Your plan will lay out step by step all the necessary details you have to accomplish daily. It’s like homework. Studying daily until you get to the big test.

Target certain techniques or songs 1-3 months at a time to reach small mini goals. Here is a sample:

This week.

  1. Master blues scales at 80-90 bpms up and down on the entire fretboard using alternate picking and eighth notes.
  2. Master Chorus of “Canon in D”
  3. Master intro of “Stairway to Heaven.”

Very simple and doesn’t need to be complicated but the small mini goals must be clear and must useful to achieve your main goal, if not scratch it out.

4. Metronome and small audio recorder: is a must to track and review your progress.

My student Sandy, she’s so sweet but when it comes time to use that metronome or recorder she’s totally disgusted. She can’t stand the metronome and doesn’t want to bother even hearing herself play on some recording device.

The metronome is just another musician that has better timing to accompany us and help us through our progress. The recorder and metronome will point out mistakes that will get us to our goal. These devices are our allies not enemies, embrace them because they are there to help not harm us.

5. Deep Focus: Remove distractions! Set up a time and place where there are zero distractions. No tv, text messages, internet, phone calls, crazy kids, annoying neighbors. Locking out distractions will create deep focus and will cut your progress in half.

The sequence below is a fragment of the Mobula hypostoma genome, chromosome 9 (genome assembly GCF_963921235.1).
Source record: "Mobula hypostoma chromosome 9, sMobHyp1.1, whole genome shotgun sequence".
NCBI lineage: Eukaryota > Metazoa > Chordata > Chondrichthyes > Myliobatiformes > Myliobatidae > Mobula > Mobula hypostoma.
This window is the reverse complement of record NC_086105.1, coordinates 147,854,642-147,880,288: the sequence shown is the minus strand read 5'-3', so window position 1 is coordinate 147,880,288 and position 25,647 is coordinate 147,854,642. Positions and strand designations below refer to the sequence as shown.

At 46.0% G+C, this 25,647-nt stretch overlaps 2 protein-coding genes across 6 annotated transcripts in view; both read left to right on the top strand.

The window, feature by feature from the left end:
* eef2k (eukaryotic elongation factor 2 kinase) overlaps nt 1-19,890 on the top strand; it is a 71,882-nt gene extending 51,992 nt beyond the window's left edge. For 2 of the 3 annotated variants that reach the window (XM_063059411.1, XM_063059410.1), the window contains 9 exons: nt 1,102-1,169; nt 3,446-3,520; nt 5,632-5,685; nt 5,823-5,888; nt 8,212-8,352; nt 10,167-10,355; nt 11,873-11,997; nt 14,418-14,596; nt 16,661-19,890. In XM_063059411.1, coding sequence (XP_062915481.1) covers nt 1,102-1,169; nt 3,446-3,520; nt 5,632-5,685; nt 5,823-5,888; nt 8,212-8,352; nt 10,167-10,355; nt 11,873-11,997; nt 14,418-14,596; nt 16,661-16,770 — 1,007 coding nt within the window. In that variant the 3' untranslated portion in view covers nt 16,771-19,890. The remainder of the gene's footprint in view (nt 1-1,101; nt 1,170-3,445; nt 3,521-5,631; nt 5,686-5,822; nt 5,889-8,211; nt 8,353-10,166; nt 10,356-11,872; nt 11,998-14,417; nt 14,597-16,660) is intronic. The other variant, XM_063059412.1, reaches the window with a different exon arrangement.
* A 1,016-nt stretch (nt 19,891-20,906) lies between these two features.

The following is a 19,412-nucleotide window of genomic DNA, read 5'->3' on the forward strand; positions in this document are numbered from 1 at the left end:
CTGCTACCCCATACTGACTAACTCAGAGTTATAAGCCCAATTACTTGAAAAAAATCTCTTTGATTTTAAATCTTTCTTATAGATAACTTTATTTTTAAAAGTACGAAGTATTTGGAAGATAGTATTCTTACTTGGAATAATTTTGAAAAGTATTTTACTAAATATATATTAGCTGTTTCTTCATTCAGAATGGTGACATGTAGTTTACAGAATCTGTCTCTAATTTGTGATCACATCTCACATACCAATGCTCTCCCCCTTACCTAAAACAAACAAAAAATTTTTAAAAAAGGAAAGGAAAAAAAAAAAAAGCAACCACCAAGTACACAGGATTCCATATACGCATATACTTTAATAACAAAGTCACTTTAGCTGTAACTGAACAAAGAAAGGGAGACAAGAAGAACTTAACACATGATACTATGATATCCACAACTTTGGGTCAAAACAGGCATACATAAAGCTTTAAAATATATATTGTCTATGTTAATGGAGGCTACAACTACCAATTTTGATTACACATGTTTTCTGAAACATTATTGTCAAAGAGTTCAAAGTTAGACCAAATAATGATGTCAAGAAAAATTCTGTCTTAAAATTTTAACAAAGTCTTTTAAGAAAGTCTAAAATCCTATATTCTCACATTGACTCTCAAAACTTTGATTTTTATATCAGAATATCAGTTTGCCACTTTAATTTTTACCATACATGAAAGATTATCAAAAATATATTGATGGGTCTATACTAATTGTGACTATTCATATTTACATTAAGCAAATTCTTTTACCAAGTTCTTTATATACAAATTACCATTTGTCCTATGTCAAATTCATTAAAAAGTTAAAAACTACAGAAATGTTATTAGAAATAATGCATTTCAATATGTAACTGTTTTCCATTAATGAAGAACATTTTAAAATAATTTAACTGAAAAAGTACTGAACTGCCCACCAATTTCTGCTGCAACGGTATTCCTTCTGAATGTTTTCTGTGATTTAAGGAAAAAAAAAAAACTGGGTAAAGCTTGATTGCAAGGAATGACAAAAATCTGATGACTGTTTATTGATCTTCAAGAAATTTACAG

I live in a small apartment in LA where cars are whizzing by and neighbors are arguing and making noise. What I do is plop on some headphones and it reduces the noise, if you have a quiet area use it if not look for a spot.

6. Motivation: This is the reason that is going to get you to turn off Netflix and start practicing. Sometimes we forget what reason that is, so we have to keep reminding ourselves. It has to be strong enough from a level of 7-10 to spark that burning desire.

Yes, many times that burning desire needs kindling every now and then.

“People often say motivation doesn’t last, we’ll neither does bathing that’s we we recommend it daily.” Zig Ziglar.

Your motivation can be positive and negative. It is true that negative emotions are a lot stronger than positive ones but I suggest you use both. Before I start rehearsal I actually recall past negative and positive experiences in my musical career, I also love watching video on YouTube. This is what gets me going and super motivated.

In high school my best bud Jonah wanted to learn the sax. After a year of playing the sax he was pretty good but one time he was asked to play at church music group conference.

Jonah was exciting to be able to perform until this more experience cocky sax player totally blew his mind away. After the gig he approached the cocky sax player and asked many questions and totally praised him but unfortunately the cocky sax player was to cocky and didn’t pay Jonah any attention and he was totally disappointed with the guys attitude.

After that day Jonah vowed to come back to the conference and literally smoke the cocky sax player out of the water. Sure enough two years later of hard dedication and practice Jonah returned to the conference and took the whole show away. And yes the cocky sax player was dumbfounded. What’s your motivation?